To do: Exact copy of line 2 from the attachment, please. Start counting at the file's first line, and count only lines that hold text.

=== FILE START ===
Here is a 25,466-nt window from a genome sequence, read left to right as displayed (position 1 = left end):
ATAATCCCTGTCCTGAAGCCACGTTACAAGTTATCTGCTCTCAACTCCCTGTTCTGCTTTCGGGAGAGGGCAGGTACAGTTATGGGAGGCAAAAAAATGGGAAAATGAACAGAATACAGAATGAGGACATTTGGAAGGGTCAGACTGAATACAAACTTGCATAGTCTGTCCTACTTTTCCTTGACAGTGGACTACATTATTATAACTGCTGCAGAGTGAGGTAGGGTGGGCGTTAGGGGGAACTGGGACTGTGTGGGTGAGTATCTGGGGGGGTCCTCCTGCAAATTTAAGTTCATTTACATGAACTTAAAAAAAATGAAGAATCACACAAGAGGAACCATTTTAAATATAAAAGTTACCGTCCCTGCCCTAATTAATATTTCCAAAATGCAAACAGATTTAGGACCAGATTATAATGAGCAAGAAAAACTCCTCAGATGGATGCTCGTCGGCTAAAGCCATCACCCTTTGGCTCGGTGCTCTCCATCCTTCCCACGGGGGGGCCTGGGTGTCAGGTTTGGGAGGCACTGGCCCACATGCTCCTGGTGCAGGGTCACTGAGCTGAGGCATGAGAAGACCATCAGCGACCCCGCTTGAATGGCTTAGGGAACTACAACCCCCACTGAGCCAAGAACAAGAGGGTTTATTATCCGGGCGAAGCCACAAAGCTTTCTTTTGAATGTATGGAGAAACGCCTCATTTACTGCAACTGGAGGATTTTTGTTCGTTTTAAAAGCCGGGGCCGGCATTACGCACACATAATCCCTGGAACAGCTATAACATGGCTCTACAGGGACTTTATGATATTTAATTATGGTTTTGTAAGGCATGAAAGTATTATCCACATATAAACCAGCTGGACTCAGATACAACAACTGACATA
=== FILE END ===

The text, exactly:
ATAATCCCTGTCCTGAAGCCACGTTACAAGTTATCTGCTCTCAACTCCCTGTTCTGCTTTCGGGAGAGGGCAGGTACAGTTATGGGAGGCAAAAAAATGGGAAAATGAACAGAATACAGAATGAGGACATTTGGAAGGGTCAGACTGAATACAAACTTGCATAGTCTGTCCTACTTTTCCTTGACAGTGGACTACATTATTATAACTGCTGCAGAGTGAGGTAGGGTGGGCGTTAGGGGGAACTGGGACTGTGTGGGTGAGTATCTGGGGGGGTCCTCCTGCAAATTTAAGTTCATTTACATGAACTTAAAAAAAATGAAGAATCACACAAGAGGAACCATTTTAAATATAAAAGTTACCGTCCCTGCCCTAATTAATATTTCCAAAATGCAAACAGATTTAGGACCAGATTATAATGAGCAAGAAAAACTCCTCAGATGGATGCTCGTCGGCTAAAGCCATCACCCTTTGGCTCGGTGCTCTCCATCCTTCCCACGGGGGGGCCTGGGTGTCAGGTTTGGGAGGCACTGGCCCACATGCTCCTGGTGCAGGGTCACTGAGCTGAGGCATGAGAAGACCATCAGCGACCCCGCTTGAATGGCTTAGGGAACTACAACCCCCACTGAGCCAAGAACAAGAGGGTTTATTATCCGGGCGAAGCCACAAAGCTTTCTTTTGAATGTATGGAGAAACGCCTCATTTACTGCAACTGGAGGATTTTTGTTCGTTTTAAAAGCCGGGGCCGGCATTACGCACACATAATCCCTGGAACAGCTATAACATGGCTCTACAGGGACTTTATGATATTTAATTATGGTTTTGTAAGGCATGAAAGTATTATCCACATATAAACCAGCTGGACTCAGATACAACAACTGACATA